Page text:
In addition, the company began to ramp up its electric power and natural gas efforts.
In 19, the company began adding power plants and cogeneration units to its portfolio.
Before its bankruptcy on December 2, 2001, Enron employed approximately 20,000 staff and was one of the world's major electricity, natural gas, communications and pulp and paper companies, with claimed revenues of nearly 1 billion during 2000.
In addition, with the passing of the Natural Gas Policy Act of 1978, the Texas market was more difficult to profit from and as a result the profits of HNG fell. In 1984, Kenneth Lay succeeded Matthews and inherited the troubled, but large diversified energy conglomerate.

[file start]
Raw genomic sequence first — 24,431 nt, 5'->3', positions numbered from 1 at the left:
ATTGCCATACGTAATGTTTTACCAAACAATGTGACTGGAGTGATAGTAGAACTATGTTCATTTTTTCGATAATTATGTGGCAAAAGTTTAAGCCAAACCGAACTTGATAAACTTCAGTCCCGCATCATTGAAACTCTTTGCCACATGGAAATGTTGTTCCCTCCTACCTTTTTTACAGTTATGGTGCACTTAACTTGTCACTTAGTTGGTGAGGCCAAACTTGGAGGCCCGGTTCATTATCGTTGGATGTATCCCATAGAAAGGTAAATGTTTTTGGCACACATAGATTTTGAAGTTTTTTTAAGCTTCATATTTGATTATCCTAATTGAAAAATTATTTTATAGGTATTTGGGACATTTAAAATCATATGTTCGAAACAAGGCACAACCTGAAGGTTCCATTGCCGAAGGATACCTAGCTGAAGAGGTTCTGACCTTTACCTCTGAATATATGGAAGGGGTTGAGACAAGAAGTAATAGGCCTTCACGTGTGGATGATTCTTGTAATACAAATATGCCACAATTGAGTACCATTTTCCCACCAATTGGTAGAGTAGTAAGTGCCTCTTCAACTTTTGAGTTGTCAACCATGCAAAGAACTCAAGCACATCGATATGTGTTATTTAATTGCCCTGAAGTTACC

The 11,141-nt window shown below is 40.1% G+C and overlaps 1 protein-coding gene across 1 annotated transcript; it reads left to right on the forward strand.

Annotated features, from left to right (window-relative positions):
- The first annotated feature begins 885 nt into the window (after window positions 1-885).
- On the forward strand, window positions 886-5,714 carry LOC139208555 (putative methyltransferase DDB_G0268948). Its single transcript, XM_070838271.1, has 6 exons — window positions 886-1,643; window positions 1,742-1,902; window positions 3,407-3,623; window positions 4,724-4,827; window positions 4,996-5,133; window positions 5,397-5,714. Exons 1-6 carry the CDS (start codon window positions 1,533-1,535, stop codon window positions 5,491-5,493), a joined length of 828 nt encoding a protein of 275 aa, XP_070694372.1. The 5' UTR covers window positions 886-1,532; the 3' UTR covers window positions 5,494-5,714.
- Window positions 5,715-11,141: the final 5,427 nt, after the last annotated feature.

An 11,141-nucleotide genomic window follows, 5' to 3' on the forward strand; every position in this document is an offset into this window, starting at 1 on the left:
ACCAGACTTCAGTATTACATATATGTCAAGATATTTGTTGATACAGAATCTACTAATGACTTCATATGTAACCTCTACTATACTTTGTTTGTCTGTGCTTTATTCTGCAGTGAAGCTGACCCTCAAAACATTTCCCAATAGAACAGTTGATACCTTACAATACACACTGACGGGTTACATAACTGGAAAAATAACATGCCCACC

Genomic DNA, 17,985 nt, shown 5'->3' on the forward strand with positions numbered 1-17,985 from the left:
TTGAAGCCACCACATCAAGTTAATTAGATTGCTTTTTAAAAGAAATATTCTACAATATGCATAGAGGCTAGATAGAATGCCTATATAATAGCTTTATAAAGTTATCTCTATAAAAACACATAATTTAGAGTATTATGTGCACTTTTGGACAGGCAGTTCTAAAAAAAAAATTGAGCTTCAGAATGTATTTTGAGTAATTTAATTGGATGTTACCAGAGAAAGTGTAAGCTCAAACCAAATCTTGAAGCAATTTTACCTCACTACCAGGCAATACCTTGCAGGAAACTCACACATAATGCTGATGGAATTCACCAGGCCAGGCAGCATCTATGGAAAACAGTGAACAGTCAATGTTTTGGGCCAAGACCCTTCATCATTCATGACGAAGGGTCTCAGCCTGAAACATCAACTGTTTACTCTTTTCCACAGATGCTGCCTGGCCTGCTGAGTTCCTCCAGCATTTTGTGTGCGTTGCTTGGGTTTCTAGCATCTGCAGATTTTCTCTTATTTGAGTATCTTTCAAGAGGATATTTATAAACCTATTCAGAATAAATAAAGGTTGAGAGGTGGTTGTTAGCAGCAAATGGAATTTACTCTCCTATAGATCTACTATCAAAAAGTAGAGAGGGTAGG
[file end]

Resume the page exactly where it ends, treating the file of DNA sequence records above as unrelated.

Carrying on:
The scandal also brought into question the accounting practices and activities of many corporations in the United States and was a factor in the enactment of the Sarbanes–Oxley Act of 2002.
The scandal also affected the greater business world by causing the dissolution of the Arthur Andersen accounting firm.
At the end of 2001, it was revealed that its reported financial condition was sustained by institutionalized, systematic, and creatively planned accounting fraud, known since as the Enron scandal.
Enron has since become a well-known example of willful corporate fraud and corruption.